Oct 202012
 

Macallan Cask Strength

59.3% abv

Score:  89.5/100

 

Let’s not delve into the comparison conversations that always crop up regarding the young cask strength sherry bombs.  They’ve been tackled rather relentlessly to date, and I’m sure that at this point most drinkers and drammers have sworn their allegiance to one or the other.  Or the other.  Whatever.

There’s simply no two ways about it.  This Macallan holds its own and stands on its own two feet, needing no competition as a measuring stick to assert its value.  This is a damn good malt.  Overpowered and bursting at the seams with flavor, this is a whisky for snowy winter eves and late summer nights.  Fortunately…we have stunning examples of both in Western Canada, so there is no shortage of excuses to tip the bottle.  Not that I ever need an excuse to justify indulgence in that aural beauty of the pop of a cork from a bottle of single malt.

First things first…extra points for the absolutely sparkling clean Oloroso.  Love ’em or hate ’em, you have to concede that Macallan get some truly pristine sherry casks to work with.  The inherent perks in having direct linkages to their own bodegas in Spain, I suppose.

Snug in that nest of comforting sherry are deep dark vanilla, toffee and chewy dried fruits.  Fresh fruits, by way of black cherry and concorde grapes.  The nose alone sets my mouth to watering, with its heavy array of branch-bending juicy tree fruits.  Darker nuances like chocolate and shredded tobacco as well.

The palate is chewy and rich in spicy sherry notes of rum-soaked fruit, citrus and vanilla extract.  Some sort of caramel/toffee warmth and cocoa meet pleasant oaky charm.

One of my favorite Macallan’s, to be certain, and a good go-to when it is one of those ‘sweet tooth’ evenings.  This Macallan, I believe, was bottled for Canada (or maybe North America…can’t remember exactly what I had heard), and sadly is to become obsolete if rumours are to be believed.  Snatch up a bottle or three while you can.

 

– Reviewed by:  Curt

– Photo:  Curt

 Posted by at 11:02 pm

  21 Responses to “Macallan Cask Strength Review”

  1. Good stuff, once I realized I needed to add more water to it than any other malt. Neat it is overpowering, both in alcohol and cough medicine taste. Once you add significant water, the sherry is very enjoyable. Agree it is one to have around. I can see drinking it when I’m shoveling snow in a few months, instead of Rumpelminz schnapps.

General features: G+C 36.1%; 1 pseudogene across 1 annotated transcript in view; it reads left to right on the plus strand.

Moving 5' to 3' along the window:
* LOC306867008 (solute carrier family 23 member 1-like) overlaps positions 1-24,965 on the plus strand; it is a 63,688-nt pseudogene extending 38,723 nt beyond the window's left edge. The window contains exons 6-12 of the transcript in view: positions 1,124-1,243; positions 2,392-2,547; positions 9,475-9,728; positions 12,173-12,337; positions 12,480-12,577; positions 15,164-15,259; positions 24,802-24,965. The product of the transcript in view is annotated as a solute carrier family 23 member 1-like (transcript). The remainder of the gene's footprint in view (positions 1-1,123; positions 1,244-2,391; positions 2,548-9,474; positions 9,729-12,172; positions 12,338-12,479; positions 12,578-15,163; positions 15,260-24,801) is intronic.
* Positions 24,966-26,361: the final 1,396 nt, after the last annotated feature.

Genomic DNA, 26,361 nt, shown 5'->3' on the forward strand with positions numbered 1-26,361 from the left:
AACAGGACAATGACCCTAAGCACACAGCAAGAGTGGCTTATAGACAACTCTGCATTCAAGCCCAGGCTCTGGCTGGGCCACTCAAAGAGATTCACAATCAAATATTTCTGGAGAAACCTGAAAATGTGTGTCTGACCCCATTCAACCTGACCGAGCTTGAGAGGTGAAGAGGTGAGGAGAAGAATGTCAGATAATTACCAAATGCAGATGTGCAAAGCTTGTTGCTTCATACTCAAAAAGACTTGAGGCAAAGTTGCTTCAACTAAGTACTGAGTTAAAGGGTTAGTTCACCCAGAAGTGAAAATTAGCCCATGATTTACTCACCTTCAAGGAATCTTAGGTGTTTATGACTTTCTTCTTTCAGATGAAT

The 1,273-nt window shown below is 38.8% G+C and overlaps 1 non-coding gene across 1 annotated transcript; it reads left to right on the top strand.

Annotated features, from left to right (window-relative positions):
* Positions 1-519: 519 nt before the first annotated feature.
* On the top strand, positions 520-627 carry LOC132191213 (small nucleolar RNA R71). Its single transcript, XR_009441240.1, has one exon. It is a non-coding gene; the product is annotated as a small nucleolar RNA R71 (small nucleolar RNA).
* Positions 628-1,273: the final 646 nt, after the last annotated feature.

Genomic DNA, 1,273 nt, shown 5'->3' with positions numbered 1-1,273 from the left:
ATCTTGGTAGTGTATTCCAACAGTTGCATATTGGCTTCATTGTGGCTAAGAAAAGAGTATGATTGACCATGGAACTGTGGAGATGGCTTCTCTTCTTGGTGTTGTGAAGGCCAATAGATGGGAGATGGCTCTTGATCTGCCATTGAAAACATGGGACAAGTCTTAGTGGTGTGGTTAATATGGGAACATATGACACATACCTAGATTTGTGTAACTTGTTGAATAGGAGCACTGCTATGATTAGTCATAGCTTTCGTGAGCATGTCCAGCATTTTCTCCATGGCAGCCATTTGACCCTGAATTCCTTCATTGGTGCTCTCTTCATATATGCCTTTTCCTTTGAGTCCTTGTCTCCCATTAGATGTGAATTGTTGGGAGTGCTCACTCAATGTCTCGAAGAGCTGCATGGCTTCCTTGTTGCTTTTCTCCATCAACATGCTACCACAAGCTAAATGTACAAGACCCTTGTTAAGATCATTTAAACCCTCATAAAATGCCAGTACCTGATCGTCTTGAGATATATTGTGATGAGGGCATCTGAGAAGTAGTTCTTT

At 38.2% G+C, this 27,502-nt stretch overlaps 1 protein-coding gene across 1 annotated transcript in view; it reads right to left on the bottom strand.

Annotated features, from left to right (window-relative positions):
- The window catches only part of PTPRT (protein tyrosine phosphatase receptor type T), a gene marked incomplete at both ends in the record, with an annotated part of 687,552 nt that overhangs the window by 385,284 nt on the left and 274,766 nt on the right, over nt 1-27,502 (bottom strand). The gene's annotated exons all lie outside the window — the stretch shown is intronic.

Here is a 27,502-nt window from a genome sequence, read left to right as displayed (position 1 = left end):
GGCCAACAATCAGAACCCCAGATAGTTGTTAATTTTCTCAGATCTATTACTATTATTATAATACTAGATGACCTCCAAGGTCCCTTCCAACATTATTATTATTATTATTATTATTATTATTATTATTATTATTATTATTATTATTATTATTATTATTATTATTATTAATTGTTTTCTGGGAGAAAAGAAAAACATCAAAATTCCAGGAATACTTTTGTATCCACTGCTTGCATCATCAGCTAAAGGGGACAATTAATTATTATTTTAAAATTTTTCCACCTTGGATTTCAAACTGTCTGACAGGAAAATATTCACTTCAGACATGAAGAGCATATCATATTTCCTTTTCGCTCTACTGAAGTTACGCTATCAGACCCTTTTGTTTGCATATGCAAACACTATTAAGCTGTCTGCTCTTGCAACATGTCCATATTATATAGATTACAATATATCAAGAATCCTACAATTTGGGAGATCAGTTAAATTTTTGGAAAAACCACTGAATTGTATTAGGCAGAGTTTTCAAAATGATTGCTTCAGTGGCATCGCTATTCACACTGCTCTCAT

I’m currently drinking Macallan Fine Oak 15 Yo. Reminds me somewhat of GlenDronach 15 Revival, but the edge to the Revival.
    Good review and I obviously agree!

  2. Nice review and the sherry is really well done for a cask strength; it’s certainly the best value among those in the range I’ve tried. Maybe the most restrained of it, the Glenfarclas 105 and the Aberlour a’bunadh (although I’d say the other two are equally good) any of the three is good for seeing the effect of water dilution on the character of whisky – giving you a number of different whiskies in one bottle. It also can lead to questioning why distillers chose some of the bottling strengths they do when a few more percent ABV could make such a difference (although, of course, the margin would be less).

    Robert, where would you put the Macallan 15 Fine Oak and the Revival out of 100 and how do they stack up against the Highland Park 15?

    • Revival is the best to me. It has a great nose and palate. It’s only weakness is the length of the finish, but the taste of the finish is wonderful. The review here is spot-on. I haven’t tasted one like it before. The other two are about equal in quality, but very different. The M15 has a long and very good finish and reminds me somewhat of the CS after it’s watered down some, but maybe slightly better. However, it is more expensive than the CS. The HP15 is totally different, with a mixed fruit salad taste, and less spice than the HP12. I would still pick the 15 over the 12, but the 18 and still much better than both. You can’t go wrong with any of the three, but I’d pick the Revival first. It is the most expensive though.

      • I have to say the A’Bunadh remains my favouriTe sherried cask strength Whisky, closely rivaled by Bladnoch at 55%

        • Which batch(es) have you tried and where would you rate it/them out of 100?

          • I’ve now tried 33, 34 and 38. I must say I would give 33 a mark around 95, and the other 2 pretty close to it.

            I have a bottle of the 28, which I hear is legendary, and am saving it for a spevial time, when my palate is even more mature.

            I now have 9 different batches in my collection, and looking forward to exploring them in the future.

            I’m also hoping to snag a couple of 42s, for the obvious reason…

  3. I have the 33 as well, and I give it a 93; big, beautiful, round whisky. I’ve also heard that the Batch 23 is very good. Thanks for the info. Sláinte!